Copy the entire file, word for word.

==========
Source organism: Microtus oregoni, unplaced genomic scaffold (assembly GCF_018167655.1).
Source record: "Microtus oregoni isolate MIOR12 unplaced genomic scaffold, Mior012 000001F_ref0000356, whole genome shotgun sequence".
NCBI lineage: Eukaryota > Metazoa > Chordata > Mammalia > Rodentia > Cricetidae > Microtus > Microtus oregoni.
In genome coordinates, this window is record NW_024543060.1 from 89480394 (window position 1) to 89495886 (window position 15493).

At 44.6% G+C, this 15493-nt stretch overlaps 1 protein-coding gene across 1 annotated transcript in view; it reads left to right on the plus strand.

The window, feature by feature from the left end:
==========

Source organism: Microtus oregoni, unplaced genomic scaffold (assembly GCF_018167655.1).
Source record: "Microtus oregoni isolate MIOR12 unplaced genomic scaffold, Mior012 000001F_ref0000356, whole genome shotgun sequence".
NCBI lineage: Eukaryota > Metazoa > Chordata > Mammalia > Rodentia > Cricetidae > Microtus > Microtus oregoni.
In genome coordinates, this window is record NW_024543060.1 from 89480394 (window position 1) to 89495886 (window position 15493).

At 44.6% G+C, this 15493-nt stretch overlaps 1 protein-coding gene across 1 annotated transcript in view; it reads left to right on the plus strand.

The window, feature by feature from the left end: